Legislate Hate?

Dr. King once said, “Darkness cannot drive out darkness; only light can do that. Hate cannot drive out hate; only love can do that”.  In a recent article in the Commercial Appeal WWW.commercial-appeal.com/news/local-news/crime/actor-James-woods  actor James Woods called for Attorney General Eric Holder to investigate the Kroger incident as a hate crime, because a group of black teens assaulted a white male on video.  His tweets have been re-tweeted more than 4,500 times.  The problem is that you cannot legislate hate; I agree the teens should be punished in accordance with the law, but to want the laws to change to say this was a hate crime is ridiculous.  In the past, we have seen the Stand Your Ground law put a black male under the ground by a white male and called justified not hate.  We have seen a white police officer shoot and kill a black male with his hands up and given the excuse of Due Process and not a process of hate.  If Amy Weirich folds to political pressure and charges these teens with a hate crime then where would the law stop and start?

This would mean school yard fights between different cultures could go further beyond the principal’s office and into our already crowded criminal court rooms.  We always want to send a strong message to criminal offenders, but for James Woods, to want to charge teens for a hate crime when one of the victims was black is egregious.  The person recording the video only recorded the white male getting assaulted, can this be interpreted that Mr. Woods would have been satisfied if he saw the black male getting assaulted also? We cannot pick and choose the laws we want to see changed based on personal bias, but in accordance to what is right.  We should push legislation to create tougher curfew laws and make parents more responsible for their under 18 year old children.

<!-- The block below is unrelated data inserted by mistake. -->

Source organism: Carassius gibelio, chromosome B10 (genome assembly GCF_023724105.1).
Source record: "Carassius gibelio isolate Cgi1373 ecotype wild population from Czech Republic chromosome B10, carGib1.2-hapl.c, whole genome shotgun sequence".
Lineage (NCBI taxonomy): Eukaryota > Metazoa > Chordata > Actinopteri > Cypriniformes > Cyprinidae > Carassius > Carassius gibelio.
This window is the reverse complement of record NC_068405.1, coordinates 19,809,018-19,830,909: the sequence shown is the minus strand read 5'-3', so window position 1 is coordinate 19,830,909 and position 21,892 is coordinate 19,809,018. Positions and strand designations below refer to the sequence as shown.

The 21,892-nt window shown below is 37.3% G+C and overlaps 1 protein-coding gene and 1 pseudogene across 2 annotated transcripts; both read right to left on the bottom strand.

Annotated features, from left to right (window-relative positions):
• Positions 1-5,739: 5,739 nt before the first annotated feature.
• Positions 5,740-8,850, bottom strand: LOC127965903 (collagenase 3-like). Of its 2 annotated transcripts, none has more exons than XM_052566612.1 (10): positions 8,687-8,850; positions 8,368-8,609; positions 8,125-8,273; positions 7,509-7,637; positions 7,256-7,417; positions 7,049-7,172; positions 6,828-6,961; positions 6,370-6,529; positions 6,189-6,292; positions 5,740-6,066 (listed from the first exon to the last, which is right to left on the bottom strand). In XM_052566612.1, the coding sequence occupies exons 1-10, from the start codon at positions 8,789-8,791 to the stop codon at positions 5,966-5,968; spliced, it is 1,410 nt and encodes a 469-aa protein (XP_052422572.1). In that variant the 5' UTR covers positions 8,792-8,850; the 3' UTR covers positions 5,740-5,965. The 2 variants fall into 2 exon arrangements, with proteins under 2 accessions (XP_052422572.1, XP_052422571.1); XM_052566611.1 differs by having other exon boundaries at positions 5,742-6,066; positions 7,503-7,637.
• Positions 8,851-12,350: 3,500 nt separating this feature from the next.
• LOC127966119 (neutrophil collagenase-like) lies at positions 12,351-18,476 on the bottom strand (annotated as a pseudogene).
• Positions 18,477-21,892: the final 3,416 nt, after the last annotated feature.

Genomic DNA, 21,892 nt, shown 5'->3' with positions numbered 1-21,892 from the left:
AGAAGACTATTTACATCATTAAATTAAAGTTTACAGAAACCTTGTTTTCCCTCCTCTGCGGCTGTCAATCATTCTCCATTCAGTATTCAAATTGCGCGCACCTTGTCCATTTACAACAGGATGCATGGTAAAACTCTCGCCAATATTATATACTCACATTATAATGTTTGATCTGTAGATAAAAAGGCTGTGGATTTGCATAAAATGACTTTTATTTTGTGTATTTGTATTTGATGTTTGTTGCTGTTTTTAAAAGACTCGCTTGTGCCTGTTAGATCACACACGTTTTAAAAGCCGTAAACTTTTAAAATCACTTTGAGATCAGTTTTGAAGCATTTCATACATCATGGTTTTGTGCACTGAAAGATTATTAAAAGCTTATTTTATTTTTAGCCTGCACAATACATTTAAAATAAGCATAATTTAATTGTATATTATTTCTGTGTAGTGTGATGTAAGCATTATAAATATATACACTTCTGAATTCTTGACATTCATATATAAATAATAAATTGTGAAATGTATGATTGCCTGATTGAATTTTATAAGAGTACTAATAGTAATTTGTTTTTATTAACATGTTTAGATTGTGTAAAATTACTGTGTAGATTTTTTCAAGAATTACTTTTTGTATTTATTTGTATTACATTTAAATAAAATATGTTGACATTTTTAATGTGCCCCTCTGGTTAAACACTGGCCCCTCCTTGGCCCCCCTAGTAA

In accordance with public interest if we create laws that legislate what hate is, we should also create laws that do not justify murder and masquerade it as serving and protecting the public.  We cannot make laws on social media sites and try people in the courtrooms of twitter, instagram or Facebook.   What is needed is consistency, without an invisible racial boundary called public interest.  Innocent people die and get hurt everyday black and white.  If the law is in place to protect us, then pass laws that protect and serve everyone’s interest, not just a certain group.  In the end we are our own worst enemies, we attack each other with words, post, tweets and pictures, but no one considers this a hate crime. 

Mahatma Gandhi said, “An eye for an eye only ends up making the whole world blind”.  That could be our real problem, not what is or what is not a hate crime, but maybe we have put each other’s eyes out and now we are all blind.